The Cardinals of the Holy Roman Church

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13th Century
(1198-1303)

Numerical summary of the cardinals created by the 18 popes of this century.

Innocent III (1198-1216) - 33 Cardinals
Honorius III (1216-1227) - 5 Cardinals
Gregory IX (1227-1241) - 13 Cardinals
Celestine IV (1241) - did not create any Cardinals
Innocent IV (1243-1254) - 15 Cardinals
Alexander IV (1254-1261) - 1 Cardinal (?)
Urban IV (1261-1264) - 14 Cardinals
Clement IV (1265-1268) - 1 Cardinal (?)
B. Gregory X (1271-1276) - 5 Cardinals
Innocent V (1276) - did not create any Cardinals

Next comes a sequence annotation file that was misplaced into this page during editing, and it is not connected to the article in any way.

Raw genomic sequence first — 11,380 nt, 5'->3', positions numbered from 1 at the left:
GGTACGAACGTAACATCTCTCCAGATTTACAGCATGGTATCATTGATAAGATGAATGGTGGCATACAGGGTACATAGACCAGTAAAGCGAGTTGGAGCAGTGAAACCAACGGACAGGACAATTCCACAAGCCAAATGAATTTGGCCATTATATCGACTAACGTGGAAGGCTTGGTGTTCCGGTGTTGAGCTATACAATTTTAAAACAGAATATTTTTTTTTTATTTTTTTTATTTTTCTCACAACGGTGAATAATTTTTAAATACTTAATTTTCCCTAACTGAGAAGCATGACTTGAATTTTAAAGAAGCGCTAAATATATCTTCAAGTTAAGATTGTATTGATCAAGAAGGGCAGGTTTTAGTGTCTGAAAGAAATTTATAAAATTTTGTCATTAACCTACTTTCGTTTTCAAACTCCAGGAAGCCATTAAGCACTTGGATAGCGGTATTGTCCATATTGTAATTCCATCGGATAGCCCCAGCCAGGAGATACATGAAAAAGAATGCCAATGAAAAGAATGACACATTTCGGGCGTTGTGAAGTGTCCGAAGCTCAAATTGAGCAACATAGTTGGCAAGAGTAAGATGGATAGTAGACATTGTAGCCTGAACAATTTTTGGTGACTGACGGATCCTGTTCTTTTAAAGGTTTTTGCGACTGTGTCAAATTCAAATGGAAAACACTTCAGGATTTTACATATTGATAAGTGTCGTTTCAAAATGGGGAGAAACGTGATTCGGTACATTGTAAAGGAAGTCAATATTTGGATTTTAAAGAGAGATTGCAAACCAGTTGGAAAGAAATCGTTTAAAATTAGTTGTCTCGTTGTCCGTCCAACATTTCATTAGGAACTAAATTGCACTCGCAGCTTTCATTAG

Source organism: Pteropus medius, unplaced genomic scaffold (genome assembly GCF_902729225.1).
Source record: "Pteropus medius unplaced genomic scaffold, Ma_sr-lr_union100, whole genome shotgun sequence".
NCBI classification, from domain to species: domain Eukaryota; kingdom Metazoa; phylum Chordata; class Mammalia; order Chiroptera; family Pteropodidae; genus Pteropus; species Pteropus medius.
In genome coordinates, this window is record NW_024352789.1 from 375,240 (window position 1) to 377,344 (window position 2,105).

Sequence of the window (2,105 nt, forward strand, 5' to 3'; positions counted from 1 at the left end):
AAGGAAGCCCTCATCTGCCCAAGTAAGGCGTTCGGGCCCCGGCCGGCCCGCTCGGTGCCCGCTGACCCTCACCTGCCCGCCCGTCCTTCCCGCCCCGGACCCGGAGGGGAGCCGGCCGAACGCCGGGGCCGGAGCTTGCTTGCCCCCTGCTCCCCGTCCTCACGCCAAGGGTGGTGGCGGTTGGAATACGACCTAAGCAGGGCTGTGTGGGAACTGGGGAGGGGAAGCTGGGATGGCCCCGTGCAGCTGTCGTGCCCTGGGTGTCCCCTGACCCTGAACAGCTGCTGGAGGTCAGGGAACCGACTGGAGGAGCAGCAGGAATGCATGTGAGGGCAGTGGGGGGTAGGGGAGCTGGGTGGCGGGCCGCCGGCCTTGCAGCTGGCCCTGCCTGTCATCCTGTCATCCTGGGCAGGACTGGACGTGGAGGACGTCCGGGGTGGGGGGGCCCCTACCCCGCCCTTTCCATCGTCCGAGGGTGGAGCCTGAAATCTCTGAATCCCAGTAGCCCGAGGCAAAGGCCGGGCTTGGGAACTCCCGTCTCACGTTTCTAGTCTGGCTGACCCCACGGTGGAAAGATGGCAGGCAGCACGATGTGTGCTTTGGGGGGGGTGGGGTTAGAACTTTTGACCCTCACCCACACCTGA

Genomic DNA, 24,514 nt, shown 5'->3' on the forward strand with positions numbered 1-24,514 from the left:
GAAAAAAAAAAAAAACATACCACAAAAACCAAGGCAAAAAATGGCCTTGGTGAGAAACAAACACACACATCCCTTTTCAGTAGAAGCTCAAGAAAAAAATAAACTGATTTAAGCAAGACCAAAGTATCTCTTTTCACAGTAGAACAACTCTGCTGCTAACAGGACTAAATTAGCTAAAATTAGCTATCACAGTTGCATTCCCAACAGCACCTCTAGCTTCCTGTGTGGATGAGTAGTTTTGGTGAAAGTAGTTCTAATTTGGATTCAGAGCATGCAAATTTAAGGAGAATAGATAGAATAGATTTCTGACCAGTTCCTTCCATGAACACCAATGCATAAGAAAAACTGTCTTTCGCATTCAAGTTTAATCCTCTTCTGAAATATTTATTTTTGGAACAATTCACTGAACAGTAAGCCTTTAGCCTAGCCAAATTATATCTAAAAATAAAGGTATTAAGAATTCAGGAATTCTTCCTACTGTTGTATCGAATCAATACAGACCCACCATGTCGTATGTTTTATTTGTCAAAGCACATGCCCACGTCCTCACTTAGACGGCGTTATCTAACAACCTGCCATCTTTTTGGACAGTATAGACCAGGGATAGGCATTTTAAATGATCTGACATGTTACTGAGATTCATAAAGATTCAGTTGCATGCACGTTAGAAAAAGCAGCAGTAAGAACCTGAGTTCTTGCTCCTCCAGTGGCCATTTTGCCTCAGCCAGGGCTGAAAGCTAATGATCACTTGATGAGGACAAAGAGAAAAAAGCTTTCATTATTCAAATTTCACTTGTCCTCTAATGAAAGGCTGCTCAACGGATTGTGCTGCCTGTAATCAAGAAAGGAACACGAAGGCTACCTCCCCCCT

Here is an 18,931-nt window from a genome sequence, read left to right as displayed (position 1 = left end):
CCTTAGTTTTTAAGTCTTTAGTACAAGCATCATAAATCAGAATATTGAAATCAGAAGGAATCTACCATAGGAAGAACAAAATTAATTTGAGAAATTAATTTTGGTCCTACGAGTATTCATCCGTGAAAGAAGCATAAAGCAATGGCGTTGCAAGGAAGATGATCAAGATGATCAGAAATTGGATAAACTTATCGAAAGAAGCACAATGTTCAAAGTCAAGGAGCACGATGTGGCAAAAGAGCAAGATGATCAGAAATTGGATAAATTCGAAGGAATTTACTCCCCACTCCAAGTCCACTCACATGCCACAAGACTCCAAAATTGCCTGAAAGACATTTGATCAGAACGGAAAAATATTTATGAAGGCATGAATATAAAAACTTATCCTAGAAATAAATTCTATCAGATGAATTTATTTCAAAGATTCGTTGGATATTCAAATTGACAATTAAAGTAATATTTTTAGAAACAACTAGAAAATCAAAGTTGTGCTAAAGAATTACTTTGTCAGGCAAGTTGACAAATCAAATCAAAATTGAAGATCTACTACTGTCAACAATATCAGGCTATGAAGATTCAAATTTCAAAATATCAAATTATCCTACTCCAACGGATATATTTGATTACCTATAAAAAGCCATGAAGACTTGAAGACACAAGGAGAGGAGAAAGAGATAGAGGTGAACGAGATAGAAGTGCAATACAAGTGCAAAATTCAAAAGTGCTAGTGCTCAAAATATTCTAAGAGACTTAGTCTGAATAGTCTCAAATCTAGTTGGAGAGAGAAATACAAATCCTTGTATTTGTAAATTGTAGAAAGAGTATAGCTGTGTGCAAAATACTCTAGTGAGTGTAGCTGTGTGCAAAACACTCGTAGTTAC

Adrian V (1276) - did not create any Cardinals
John XXI (1276-1277) - did not create any Cardinals
Nicholas III (1277-1280) - 9 Cardinals
Martin IV (1281-1285) - 7 Cardinals
Honorius IV (1285-1287) - 1 Cardinals
Nicholas IV (1288-1292) - 6 Cardinals
St. Clestine V (1294) - 13 Cardinals
Boniface VIII (1294-1303) - 15 Cardinals
Total: 138 cardinals.

Of these cardinals, 10 were declared saint or blessed; 14 became popes; 2 were deposed; and 80 occupied episcopal sees.

Sources: Annuaire Pontifical Catholique. XXXII (1929), p. 137; Hierarchia Catholica Medii Aevi, I. Edited by Conradus Eubel. 8 vols. Munich: Librariae Regensbergianae, 1913-1978. Reprint edition: Padua: Il Messaggero di S. Antonio, 1960-1982.

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Per venerabilem, decree, 1202, Innocent III (1198-1216).